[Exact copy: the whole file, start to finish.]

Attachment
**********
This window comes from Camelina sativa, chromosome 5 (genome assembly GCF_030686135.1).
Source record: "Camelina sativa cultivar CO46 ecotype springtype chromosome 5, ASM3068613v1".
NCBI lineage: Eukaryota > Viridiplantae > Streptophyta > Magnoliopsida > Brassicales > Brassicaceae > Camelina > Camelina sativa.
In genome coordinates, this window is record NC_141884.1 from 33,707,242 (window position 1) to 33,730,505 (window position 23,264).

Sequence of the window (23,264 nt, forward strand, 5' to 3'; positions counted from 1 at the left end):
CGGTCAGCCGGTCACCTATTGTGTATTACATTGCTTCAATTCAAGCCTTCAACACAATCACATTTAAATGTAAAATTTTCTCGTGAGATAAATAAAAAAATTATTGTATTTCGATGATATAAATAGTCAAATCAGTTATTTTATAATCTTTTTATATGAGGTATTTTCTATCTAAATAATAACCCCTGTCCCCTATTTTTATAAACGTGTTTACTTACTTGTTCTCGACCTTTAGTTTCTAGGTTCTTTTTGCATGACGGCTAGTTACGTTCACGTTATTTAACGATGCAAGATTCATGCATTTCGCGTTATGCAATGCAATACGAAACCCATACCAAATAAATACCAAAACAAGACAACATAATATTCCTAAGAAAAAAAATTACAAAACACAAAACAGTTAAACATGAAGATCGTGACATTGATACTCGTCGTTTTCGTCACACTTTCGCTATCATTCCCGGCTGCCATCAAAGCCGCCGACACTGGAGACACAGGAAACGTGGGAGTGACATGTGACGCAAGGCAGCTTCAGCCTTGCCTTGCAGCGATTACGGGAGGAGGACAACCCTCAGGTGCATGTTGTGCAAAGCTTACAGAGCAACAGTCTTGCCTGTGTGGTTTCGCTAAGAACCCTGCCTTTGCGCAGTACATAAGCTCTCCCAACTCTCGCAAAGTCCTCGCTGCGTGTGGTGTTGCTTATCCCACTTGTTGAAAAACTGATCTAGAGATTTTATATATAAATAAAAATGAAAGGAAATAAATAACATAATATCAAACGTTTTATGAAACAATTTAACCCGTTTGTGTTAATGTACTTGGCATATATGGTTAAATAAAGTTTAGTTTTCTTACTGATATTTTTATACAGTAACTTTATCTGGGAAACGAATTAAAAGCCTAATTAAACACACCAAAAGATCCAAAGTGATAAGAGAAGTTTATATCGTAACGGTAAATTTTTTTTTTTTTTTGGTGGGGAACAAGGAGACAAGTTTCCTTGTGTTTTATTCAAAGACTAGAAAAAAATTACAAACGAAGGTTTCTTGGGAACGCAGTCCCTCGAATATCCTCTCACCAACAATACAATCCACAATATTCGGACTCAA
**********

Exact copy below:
This window comes from Camelina sativa, chromosome 5 (genome assembly GCF_030686135.1).
Source record: "Camelina sativa cultivar CO46 ecotype springtype chromosome 5, ASM3068613v1".
NCBI lineage: Eukaryota > Viridiplantae > Streptophyta > Magnoliopsida > Brassicales > Brassicaceae > Camelina > Camelina sativa.
In genome coordinates, this window is record NC_141884.1 from 33,707,242 (window position 1) to 33,730,505 (window position 23,264).

Sequence of the window (23,264 nt, forward strand, 5' to 3'; positions counted from 1 at the left end):
CGGTCAGCCGGTCACCTATTGTGTATTACATTGCTTCAATTCAAGCCTTCAACACAATCACATTTAAATGTAAAATTTTCTCGTGAGATAAATAAAAAAATTATTGTATTTCGATGATATAAATAGTCAAATCAGTTATTTTATAATCTTTTTATATGAGGTATTTTCTATCTAAATAATAACCCCTGTCCCCTATTTTTATAAACGTGTTTACTTACTTGTTCTCGACCTTTAGTTTCTAGGTTCTTTTTGCATGACGGCTAGTTACGTTCACGTTATTTAACGATGCAAGATTCATGCATTTCGCGTTATGCAATGCAATACGAAACCCATACCAAATAAATACCAAAACAAGACAACATAATATTCCTAAGAAAAAAAATTACAAAACACAAAACAGTTAAACATGAAGATCGTGACATTGATACTCGTCGTTTTCGTCACACTTTCGCTATCATTCCCGGCTGCCATCAAAGCCGCCGACACTGGAGACACAGGAAACGTGGGAGTGACATGTGACGCAAGGCAGCTTCAGCCTTGCCTTGCAGCGATTACGGGAGGAGGACAACCCTCAGGTGCATGTTGTGCAAAGCTTACAGAGCAACAGTCTTGCCTGTGTGGTTTCGCTAAGAACCCTGCCTTTGCGCAGTACATAAGCTCTCCCAACTCTCGCAAAGTCCTCGCTGCGTGTGGTGTTGCTTATCCCACTTGTTGAAAAACTGATCTAGAGATTTTATATATAAATAAAAATGAAAGGAAATAAATAACATAATATCAAACGTTTTATGAAACAATTTAACCCGTTTGTGTTAATGTACTTGGCATATATGGTTAAATAAAGTTTAGTTTTCTTACTGATATTTTTATACAGTAACTTTATCTGGGAAACGAATTAAAAGCCTAATTAAACACACCAAAAGATCCAAAGTGATAAGAGAAGTTTATATCGTAACGGTAAATTTTTTTTTTTTTTTGGTGGGGAACAAGGAGACAAGTTTCCTTGTGTTTTATTCAAAGACTAGAAAAAAATTACAAACGAAGGTTTCTTGGGAACGCAGTCCCTCGAATATCCTCTCACCAACAATACAATCCACAATATTCGGACTCAA